Solar Landscape has energized its eighth and final community solar project of New Jersey Clean Energy Program’s Community Solar Energy Pilot Program Year One. The final installation – at World Harvest Church in Pennsauken, N.J. – rounds out the company’s nearly 20 MW portfolio.
As part of the pilot program, which is administrated by the New Jersey Board of Public Utilities (NJBPU), more than half of the energy generated must go to low- to moderate-income households.
“This is a milestone for New Jersey’s progress in community solar,” states Solar Landscape CEO Shaun Keegan. “Together with our partners across the state, we are bringing affordable solar energy to thousands of people who thought they could never get it, either because they don’t own their home, they live in a place where solar panels aren’t an option or because they lack the financial resources to install them. On behalf of Solar Landscape’s 100-plus employees, we look forward to bringing affordable solar energy to thousands more soon.”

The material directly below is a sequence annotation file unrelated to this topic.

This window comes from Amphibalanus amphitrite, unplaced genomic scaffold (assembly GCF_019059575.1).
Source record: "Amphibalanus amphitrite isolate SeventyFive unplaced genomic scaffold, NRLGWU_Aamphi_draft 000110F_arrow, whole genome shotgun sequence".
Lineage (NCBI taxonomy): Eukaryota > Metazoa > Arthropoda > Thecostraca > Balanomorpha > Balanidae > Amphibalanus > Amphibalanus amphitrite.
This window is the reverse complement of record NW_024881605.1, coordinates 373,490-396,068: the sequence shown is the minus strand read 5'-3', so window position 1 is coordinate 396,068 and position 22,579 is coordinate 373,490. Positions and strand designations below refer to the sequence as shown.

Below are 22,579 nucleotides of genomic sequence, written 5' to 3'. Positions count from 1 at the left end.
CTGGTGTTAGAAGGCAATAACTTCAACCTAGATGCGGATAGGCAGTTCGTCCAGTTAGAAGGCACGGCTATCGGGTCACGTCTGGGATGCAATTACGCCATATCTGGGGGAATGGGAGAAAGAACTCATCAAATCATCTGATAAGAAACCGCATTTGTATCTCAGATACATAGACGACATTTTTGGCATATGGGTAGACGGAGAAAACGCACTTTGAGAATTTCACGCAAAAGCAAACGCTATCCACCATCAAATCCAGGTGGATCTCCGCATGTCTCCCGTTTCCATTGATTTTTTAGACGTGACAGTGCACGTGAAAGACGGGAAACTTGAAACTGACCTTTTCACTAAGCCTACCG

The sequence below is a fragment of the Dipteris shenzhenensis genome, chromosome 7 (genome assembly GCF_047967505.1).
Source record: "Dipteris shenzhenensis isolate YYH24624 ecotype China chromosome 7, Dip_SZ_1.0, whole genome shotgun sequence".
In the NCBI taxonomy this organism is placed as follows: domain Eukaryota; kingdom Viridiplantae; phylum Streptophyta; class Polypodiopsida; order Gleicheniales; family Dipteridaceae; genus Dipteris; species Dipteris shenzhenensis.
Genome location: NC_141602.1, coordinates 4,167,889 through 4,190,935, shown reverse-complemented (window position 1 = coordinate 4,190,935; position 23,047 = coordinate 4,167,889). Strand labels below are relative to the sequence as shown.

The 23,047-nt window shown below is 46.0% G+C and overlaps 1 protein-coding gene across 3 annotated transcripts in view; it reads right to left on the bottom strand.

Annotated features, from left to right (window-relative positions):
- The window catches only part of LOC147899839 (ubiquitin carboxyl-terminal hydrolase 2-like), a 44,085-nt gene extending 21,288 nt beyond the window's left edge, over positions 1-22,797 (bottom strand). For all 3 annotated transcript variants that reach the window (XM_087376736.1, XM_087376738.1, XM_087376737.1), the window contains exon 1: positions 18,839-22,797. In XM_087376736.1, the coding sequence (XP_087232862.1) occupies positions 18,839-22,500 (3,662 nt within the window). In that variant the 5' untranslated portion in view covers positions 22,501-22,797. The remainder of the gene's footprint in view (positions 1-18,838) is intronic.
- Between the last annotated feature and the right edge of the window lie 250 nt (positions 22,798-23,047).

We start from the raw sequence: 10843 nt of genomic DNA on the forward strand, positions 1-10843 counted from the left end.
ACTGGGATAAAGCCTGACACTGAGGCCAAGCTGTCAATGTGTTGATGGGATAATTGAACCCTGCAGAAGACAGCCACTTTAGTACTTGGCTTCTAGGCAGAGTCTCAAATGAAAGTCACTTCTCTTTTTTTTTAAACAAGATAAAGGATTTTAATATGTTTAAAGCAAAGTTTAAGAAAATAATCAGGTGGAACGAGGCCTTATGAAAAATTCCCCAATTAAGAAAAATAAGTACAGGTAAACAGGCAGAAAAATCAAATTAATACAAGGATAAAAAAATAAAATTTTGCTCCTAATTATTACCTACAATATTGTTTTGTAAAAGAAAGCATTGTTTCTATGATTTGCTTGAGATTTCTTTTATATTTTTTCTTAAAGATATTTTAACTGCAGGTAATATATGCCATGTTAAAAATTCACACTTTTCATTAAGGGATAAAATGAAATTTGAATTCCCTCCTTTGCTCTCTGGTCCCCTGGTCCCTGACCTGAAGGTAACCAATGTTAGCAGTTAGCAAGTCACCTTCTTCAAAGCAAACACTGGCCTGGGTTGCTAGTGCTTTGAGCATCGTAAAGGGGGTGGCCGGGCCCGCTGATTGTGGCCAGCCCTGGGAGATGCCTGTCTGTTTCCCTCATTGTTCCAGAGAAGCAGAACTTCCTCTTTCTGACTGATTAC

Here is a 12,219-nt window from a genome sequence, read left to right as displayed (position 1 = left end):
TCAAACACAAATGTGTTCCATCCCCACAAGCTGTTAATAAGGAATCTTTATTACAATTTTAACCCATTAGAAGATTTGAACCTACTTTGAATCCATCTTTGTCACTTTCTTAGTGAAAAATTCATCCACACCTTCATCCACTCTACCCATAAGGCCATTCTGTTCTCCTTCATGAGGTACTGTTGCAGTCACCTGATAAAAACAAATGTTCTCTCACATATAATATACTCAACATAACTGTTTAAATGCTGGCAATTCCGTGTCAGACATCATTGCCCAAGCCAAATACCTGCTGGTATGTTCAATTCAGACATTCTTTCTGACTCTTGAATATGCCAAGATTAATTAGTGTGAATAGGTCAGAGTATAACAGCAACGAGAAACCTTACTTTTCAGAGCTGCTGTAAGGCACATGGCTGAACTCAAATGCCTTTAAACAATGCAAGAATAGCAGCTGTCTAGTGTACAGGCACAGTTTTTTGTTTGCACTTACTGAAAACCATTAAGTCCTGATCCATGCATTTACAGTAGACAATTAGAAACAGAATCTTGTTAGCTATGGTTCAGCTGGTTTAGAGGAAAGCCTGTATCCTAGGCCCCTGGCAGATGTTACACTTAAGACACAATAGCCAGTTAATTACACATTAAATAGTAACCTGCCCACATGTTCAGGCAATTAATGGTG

Solar Landscape has begun construction on some of the 46 projects for Year Two of the program. They are expected to generate more than 50 MW DC of power and, once energized, they will provide electricity for another 7,000 households, bringing the anticipated total to at least 10,000 New Jersey homes that will be able to use community solar energy from Solar Landscape.
Solar Landscape’s seven community solar projects that were energized in 2021 generated more than 11.5 GWh of electricity to local residents’ homes and apartments.
In November 2021, Solar Landscape began construction on its first Year Two installations just weeks after they were approved. On October 28, 2021, the NJBPU approved Solar Landscape to begin 46 new community solar projects as part of the New Jersey Office of Clean Energy’s Community Solar Energy Pilot Program Year Two. As part of the community solar program, Solar Landscape has partnered with nonprofits and community partners to train dozens of New Jersey residents to install solar panels on rooftops at week-long training sessions across the state.
Solar Landscape has also partnered with New Jersey community colleges, technical schools and nonprofits to introduce schoolchildren and college students to the potential of working in the solar energy industry as part of its Green Ambassador Program. Last year, Solar Landscape and nonprofit Sustainable Jersey City awarded $20,000 in scholarships to high school seniors through its Community Sustainability Challenge scholarships.